Jupiter’s icy moon Europa is a major target of astrobiology research in light of the possibility that it offers a habitable environment in the Solar System. Under its ice crust, estimated to be 10 km thick, is an ocean of liquid water of over 100 km deep. A huge source of energy deriving from gravitational interaction with Jupiter keeps this water warm.
This is what makes Europa so interesting. The US National Aeronautics and Space Administration (NASA) is planning a mission, probably for the 2030s, to study Europa’s habitability and look for evidence of biological activity in its subsurface ocean. This is a real project, and it is already in progress.
Theoretical research to evaluate the microbial habitability of Europa using data collected from analogous environments on Earth has been conducted by a group of Brazilian researchers: Thiago Altair Ferreira, Marcio Guilherme Bronzato de Avellar, Fabio Rodrigues, and Douglas Galante. An article written by these four scientists has recently been published in Scientific Reports.
The study was supported by FAPESP through the Thematic Project “The Neoproterozoic Earth System and the rise of biological complexity”, a postdoctoral scholarship for the project “Compact stars in binaries: investigating the composition of superdense matter”, and a master’s scholarship for the project “Natural radioactive environments as sources of local chemical disequilibrium and their potential prebiotic outcomes”.
“We studied the possible effects of a biologically usable energy source on Europa based on information obtained from an analogous environment on Earth,” said principal investigator Douglas Galante, a researcher at Brazil’s National Synchrotron Light Laboratory (LNLS) and the Astrobiology Research Center (NAP-Astrobio) of the University of São Paulo’s Institute of Astronomy, Geophysics & Atmospheric Sciences (IAG-USP), in an interview given to Agência FAPESP.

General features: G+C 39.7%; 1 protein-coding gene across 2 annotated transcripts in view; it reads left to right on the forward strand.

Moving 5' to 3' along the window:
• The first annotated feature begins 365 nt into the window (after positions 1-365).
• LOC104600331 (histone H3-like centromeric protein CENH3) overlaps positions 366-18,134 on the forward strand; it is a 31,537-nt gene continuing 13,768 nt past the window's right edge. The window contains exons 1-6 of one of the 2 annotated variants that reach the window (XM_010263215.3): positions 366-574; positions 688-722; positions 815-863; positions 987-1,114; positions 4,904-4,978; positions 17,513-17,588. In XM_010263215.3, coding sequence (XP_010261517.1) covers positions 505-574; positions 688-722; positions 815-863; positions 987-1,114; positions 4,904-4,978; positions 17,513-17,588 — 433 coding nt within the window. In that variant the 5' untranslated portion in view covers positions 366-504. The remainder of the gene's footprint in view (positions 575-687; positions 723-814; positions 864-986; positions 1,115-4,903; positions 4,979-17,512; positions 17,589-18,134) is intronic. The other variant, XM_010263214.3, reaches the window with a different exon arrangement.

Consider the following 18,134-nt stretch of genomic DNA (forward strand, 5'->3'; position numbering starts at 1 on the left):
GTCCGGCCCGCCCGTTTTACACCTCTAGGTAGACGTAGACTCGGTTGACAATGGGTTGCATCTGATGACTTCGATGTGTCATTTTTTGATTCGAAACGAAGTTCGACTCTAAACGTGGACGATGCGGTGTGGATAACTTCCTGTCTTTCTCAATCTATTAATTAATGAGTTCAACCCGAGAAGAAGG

The analogous terrestrial context was found in the Mponeng gold mine near Johannesburg, South Africa, at a depth of 2.8 km, where the bacterium Candidatus Desulforudis audaxviator has been found to survive without sunlight by means of water radiolysis, the dissociation of water molecules by ionizing radiation.
“This very deep subterranean mine has water leaking through cracks that contain radioactive uranium,” Galante said. “The uranium breaks down the water molecules to produce free radicals [H+, OH-, and others]. The free radicals attack the surrounding rocks, especially pyrite [iron disulfide, FeS2], producing sulfate. The bacteria use the sulfate to synthesize ATP [adenosine triphosphate], the nucleotide responsible for energy storage in cells. This is the first time an ecosystem has been found to survive directly on the basis of nuclear energy.”
According to Galante and colleagues, the environment colonized by bacteria in the Mponeng mine is an excellent analogue of the environment assumed to exist at the bottom of Europa’s ocean.
“We studied how the parameters found in Mponeng could be transposed to Europa so that it would have conditions suitable for hosting similar ecosystems,” Galante said.
The first and most obvious requirement is the existence of liquid water. The presence of a subsurface ocean of liquid water on Europa is due to the tidal force exerted by Jupiter’s powerful gravitational attraction.
Unlike Earth’s Moon, whose orbit is almost circular, Europa follows a highly eccentric elliptical orbit and therefore undergoes periodical geometric deformation. When it is near Jupiter, its shape is “stretched” by a strong gravitational pull, and as it moves away, it shrinks back again.
This alternation between elongation and relaxation releases huge amounts of thermal energy in Europa’s interior. While its surface temperature is that of deep space, in the range of minus 270 °C and hence close to absolute zero, its subsurface is capable of hosting an ocean of water that is not just liquid but also warm.
“Thus, in a region very far from the Sun and not reached by sunlight, there’s an environment that’s favorable to the existence of life as we know it,” Galante said. “However, it’s not enough for there to be heated liquid water. There must also be a source of chemical imbalance that can generate biologically useful energy.”
Chemical gradients – differences in concentrations of molecules, ions or electrons in distinct regions – are the basis of all the bioenergetics known on Earth, he explained. Cellular respiration, photosynthesis, production of ATP, conduction of nerve impulses and many other processes are all based on the existence of chemical gradients. These differences in concentration, which produce a flow in a certain direction, are the key that unlocks biological activity.
“Hydrothermal emanations – of molecular hydrogen [H2], hydrogen sulfide [H2S], sulfuric acid [H2SO4], methane [CH4] and so on – are important sources of chemical imbalance and potential factors of ‘biological transduction’, i.e., transformation of the imbalance into biologically useful energy,” Galante said. “These hydrothermal sources are the most plausible scenario for the origin of life on Earth.”